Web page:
After that, he signed my book, and smiled at my shirt before signing it . I took some ( mediocre) shots as he put his pen below the words on it, first in a writing pose, then in a painterly one for a better image. Number 8 and Klassy asked me where I got it from; you can get it here from the wonderfully nerdy people at MightyFine. I shook Grant’s hand again as we both stood up and handed Sime my camera. He took two photos of me and him, one of us smiling and the other one with me in a ridiculous Jersey pout and Grant leaning towards my head. I had yet another handshake, said goodbye and went back downstairs.
I didn’t leave the store immediately. I sat down on the bean bag sofas near the entrance and talked with other fans waiting to hear their number. I continued my conversation with Klassy, who received adoration and envy from the others after getting her iPad signed by Morrison, along with a sketch of Batman’s profile. Sime came down to get a clearer photo to post on Twitter, and after revealing her cinephilic nature to me she received my customary Top Five question. As expected, this sparked a conversation. another number, 39 (or Michael, which I learned after introducing myself an hour later) sat at my left. He is a regular who stops by on his way home from work. We talked about nostalgia, the 90s, Kyle Rayner (we argued about the mask), and the normal kids/music combo that happens when you’re talking to a person in their 40s. On my right was 24 who, to my surprise, was reading New X-Men for the first time. I held back from trying to sell him into loving the book, I try my best at not being that kind of fan anymore (at least in public).
I planned to stay for the after hours event at the bar, but then learned that I had only paid for the signing. It didn’t bother me I still bought the cup celebrating the event and thanked the woman at the register before walking towards the BART. The truth is, even as I look back now, what stood out were the people I met and the place than the moment I had with Morrison. While he was great for being humble and mundane, I’m always more interested in characters like Klassy the geeked out fan and Michael the grizzled but polite veteran. I remember my careful reading of Supergods on a beer drenched train ride home, careful not to let any drunk Giants fan get their beer near me. I of course geeked out on my chair once I was back home.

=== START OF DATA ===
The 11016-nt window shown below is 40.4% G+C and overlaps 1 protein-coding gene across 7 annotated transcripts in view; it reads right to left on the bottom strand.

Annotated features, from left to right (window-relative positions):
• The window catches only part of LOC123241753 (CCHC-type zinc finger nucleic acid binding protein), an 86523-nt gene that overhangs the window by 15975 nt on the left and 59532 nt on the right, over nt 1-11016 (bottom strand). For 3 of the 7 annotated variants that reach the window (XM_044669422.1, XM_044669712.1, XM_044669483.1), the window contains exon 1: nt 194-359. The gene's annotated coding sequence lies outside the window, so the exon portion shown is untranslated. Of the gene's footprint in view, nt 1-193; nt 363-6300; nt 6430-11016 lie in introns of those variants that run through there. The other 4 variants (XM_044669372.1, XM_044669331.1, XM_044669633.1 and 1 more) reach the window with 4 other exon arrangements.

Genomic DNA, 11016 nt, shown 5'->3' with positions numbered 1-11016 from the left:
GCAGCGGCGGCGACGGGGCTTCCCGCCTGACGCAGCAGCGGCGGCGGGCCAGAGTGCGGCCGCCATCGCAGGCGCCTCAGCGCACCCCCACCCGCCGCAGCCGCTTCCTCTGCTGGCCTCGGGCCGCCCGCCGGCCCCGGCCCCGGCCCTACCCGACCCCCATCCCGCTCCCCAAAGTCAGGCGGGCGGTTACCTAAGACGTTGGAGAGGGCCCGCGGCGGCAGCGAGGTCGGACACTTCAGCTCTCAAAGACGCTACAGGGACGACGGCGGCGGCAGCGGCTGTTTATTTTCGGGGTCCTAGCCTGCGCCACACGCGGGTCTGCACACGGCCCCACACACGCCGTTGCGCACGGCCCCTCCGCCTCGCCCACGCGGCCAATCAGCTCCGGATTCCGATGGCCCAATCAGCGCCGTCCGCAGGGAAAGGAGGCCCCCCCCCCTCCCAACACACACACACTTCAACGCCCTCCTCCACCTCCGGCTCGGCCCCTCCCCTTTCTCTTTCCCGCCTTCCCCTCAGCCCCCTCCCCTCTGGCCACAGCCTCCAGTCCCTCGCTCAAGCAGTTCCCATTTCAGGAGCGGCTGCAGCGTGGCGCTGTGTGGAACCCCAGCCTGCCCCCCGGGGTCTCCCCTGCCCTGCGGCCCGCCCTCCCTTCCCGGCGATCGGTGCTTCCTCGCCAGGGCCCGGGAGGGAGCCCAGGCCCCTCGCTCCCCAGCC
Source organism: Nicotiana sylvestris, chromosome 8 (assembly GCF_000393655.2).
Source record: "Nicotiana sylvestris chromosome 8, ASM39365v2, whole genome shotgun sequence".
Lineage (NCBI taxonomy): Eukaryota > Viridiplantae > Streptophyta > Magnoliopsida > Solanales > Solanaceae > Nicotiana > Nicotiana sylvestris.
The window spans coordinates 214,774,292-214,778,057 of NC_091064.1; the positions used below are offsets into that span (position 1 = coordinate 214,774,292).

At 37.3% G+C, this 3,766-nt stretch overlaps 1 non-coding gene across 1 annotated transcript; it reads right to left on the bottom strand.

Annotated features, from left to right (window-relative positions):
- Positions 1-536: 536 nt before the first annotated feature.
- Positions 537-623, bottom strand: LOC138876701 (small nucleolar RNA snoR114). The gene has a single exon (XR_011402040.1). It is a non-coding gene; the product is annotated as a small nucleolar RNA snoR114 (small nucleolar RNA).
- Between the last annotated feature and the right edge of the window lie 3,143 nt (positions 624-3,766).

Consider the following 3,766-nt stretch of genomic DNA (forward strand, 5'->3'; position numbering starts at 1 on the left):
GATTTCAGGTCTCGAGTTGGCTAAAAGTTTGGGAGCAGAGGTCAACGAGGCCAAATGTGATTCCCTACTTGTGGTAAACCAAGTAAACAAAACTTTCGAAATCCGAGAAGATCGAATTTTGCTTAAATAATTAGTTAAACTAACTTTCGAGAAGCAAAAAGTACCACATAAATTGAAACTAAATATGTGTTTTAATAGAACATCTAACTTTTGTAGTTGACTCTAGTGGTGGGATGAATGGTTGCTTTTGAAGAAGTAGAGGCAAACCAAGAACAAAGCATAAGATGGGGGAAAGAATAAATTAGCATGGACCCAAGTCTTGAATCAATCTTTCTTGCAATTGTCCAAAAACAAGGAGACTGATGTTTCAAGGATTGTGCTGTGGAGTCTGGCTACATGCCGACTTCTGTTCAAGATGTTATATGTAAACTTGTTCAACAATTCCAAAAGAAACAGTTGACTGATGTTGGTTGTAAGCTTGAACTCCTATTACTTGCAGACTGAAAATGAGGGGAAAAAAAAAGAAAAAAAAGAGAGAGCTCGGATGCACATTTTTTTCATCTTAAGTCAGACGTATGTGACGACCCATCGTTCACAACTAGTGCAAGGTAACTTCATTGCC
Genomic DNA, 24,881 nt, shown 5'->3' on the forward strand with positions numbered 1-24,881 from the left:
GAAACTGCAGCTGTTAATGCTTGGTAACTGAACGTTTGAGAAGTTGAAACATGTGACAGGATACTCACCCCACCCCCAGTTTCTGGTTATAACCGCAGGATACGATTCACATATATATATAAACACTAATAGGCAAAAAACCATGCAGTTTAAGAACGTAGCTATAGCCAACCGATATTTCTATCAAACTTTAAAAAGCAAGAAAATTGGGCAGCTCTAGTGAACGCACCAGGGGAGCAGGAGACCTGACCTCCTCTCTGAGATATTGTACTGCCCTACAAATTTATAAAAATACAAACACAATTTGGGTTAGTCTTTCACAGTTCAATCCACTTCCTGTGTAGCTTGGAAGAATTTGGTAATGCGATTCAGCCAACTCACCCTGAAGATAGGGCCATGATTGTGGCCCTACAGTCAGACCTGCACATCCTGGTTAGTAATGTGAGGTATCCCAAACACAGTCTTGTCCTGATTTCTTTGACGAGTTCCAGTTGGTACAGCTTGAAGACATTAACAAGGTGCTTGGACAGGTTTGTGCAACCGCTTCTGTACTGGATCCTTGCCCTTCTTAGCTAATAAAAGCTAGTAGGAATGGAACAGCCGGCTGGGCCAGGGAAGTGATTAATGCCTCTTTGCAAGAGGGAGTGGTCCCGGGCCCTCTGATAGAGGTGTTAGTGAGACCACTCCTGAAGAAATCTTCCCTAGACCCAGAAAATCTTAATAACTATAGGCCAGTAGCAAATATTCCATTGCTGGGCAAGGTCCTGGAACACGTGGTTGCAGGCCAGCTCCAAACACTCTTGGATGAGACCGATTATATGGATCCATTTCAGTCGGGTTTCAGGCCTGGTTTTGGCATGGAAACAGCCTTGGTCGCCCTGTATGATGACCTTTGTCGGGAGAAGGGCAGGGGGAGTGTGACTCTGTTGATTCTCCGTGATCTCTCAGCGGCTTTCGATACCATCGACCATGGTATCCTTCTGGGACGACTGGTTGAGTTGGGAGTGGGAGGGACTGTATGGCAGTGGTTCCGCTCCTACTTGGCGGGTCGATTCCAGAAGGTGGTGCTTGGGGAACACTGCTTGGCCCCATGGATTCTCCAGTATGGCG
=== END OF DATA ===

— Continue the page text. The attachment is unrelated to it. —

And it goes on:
I have every right to, though:
I friggin’ met Grant Morrison.
Kanye West, despite what you may think of his personality or rapping skills (he’s at about a 5 out of 10 in my MC-O-Meter), does make for good internet memes. Our newest Kanyeme is Kanye + Comics from Chris Haley of Let’s Be Friend’s Again fame, which combines lines from Yeezy’s tracks with panels and images from comic books. It’s surprisingly effective as can be seen from this example:
My favorite though?
(And yes, I know that my title references Ma$e, Diddy, and Biggie Smalls and not Ye, but I’m working on my own Yeezy + Comics right now, so stuff it.)